The same cycle rears its ugly head for pastors and lay leaders. We tell them to get trained and then pay them a modest wage that doesn’t cover the $800/month (for 30 years) loan payment they’re enslaved to.

Now, smart students who get scholarships or who come from rich families who foot the bill are exempt from this cycle. But from Genesis to Revelation, the kingdom of God is rarely furthered by people who are smart or come from rich families. The 12 thugs Jesus called apostles are case in point. And they turned the world upside down.

John Dickerson points out in his book The Great Evangelical Recession that the evangelical church is facing a financial crisis. We’ve built unsustainable ways of doing church and unless we learn to run things much more efficiently, many churches and organizations are going to crumble over the next 20 years. Meanwhile, tuition costs at most evangelical schools continue to soar, and student debt continues to rise.

The problem doesn’t just apply to pastors and missionaries. In fact, most of our students at Eternity do not aspire to be full-time pastors or over-seas missionaries. Most end up working secular jobs upon graduation and become lay-leaders and chanservants in their local churches. But being freed from the vicious debt-cycle furthers their mission as well. Because now, these graduates do not scramble around finding high-paying jobs in order to pay off debt. Now, they seek out a secular job because they see that job as a mission field.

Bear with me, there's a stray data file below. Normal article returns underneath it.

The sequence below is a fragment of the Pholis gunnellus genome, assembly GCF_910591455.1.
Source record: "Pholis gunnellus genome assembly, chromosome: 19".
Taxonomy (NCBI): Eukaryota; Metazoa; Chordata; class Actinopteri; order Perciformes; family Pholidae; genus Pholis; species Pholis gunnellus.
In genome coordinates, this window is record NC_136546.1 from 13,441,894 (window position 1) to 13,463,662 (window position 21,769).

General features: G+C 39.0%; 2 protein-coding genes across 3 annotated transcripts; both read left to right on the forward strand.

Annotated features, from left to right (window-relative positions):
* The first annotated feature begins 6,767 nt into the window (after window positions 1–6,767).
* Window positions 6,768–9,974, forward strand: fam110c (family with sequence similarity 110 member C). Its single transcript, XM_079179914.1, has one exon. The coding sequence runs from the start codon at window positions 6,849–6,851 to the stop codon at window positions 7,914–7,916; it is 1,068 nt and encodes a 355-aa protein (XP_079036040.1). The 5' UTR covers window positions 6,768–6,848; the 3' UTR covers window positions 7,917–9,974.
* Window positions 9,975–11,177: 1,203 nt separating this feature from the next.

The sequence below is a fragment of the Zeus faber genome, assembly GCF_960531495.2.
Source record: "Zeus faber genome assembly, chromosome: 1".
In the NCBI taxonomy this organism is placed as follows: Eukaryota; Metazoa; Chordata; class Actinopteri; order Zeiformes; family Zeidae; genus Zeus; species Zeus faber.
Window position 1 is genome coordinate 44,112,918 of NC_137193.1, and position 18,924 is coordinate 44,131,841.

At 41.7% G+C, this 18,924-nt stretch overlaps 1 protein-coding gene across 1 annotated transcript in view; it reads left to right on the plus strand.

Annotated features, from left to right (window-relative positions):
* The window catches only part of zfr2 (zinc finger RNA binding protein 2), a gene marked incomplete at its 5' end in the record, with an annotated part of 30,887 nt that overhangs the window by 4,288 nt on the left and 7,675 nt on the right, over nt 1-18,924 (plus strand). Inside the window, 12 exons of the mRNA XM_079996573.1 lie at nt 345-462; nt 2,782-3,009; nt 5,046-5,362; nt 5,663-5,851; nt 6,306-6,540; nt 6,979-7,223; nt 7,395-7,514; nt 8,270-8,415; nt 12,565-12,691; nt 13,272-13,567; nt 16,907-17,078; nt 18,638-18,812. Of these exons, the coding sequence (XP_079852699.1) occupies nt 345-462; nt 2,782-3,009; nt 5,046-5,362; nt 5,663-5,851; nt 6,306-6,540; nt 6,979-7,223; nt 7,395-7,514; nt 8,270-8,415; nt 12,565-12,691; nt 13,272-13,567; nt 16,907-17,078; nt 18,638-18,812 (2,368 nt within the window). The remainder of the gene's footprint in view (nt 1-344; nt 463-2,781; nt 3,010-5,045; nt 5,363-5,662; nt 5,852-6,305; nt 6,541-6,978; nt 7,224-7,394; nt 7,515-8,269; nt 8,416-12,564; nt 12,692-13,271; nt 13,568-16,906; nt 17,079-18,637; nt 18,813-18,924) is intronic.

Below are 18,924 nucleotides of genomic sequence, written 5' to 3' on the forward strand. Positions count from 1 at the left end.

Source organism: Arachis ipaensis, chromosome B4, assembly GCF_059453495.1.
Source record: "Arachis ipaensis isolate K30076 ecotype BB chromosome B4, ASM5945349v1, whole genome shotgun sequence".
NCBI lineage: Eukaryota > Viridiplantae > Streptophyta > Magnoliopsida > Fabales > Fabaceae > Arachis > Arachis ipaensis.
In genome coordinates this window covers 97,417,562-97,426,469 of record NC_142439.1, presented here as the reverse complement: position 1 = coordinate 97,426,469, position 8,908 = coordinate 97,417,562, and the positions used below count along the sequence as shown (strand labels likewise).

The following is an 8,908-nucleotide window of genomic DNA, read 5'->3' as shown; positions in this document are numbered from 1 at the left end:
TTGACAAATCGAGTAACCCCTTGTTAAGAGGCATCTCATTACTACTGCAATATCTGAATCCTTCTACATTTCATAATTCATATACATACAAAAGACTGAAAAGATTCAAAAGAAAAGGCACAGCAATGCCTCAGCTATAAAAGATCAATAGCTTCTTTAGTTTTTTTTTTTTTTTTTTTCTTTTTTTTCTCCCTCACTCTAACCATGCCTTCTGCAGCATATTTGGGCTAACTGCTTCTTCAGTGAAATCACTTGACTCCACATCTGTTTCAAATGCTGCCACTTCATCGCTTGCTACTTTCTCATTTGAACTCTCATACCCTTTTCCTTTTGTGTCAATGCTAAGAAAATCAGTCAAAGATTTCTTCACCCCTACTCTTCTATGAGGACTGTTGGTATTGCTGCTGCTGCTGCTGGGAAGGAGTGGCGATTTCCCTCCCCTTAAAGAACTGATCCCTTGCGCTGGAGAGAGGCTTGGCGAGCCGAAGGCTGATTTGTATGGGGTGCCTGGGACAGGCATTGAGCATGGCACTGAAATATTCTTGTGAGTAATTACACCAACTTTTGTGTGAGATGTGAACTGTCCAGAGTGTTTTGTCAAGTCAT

For instance, one recent graduate named Alise is an artist. And now after graduating, she’s been equipped to apply a rich biblical worldview to art. If she was enslaved to her school debt, then Alise would need to pursue one of two things upon graduation: A rich husband or a high paying job. Reaching the art community, or producing theologically rich art, would be nothing more than pipe dream realized in the finger paintings of her future kids tacked on the refrigerator door (“That’s a nice painting, sweetheart, but does it really reflect the Imago Dei?”).

Fortunately, Alise graduated debt free. And so she moved into an art district in downtown Portland, where she lives missionally—producing art and rubbing shoulders with artists. The gospel has wiggled its way into a dark pocket of society,

Alise Hay, a servant of Christ and graduate of Eternity Bible College

Alise Hay, a servant of Christ and graduate of Eternity Bible College

through the brush and paint of a creative student with a dream. Mission advanced.

We want to keep graduating students like Alise, who can apply the gospel to every vocation, regardless of whether such a vocation shells out enough dough to pay off a pile of student debt.

Come partner with us!

Eternity is currently running an end of the year campaign to help support our mission. If you desire to partner with us financially, please visit http://eternitybiblecollege.com/campaign/. All of your donations are tax-deductible and will be used efficiently to train our students, like Alise, to live and die well.

2013-14 Giving Campaign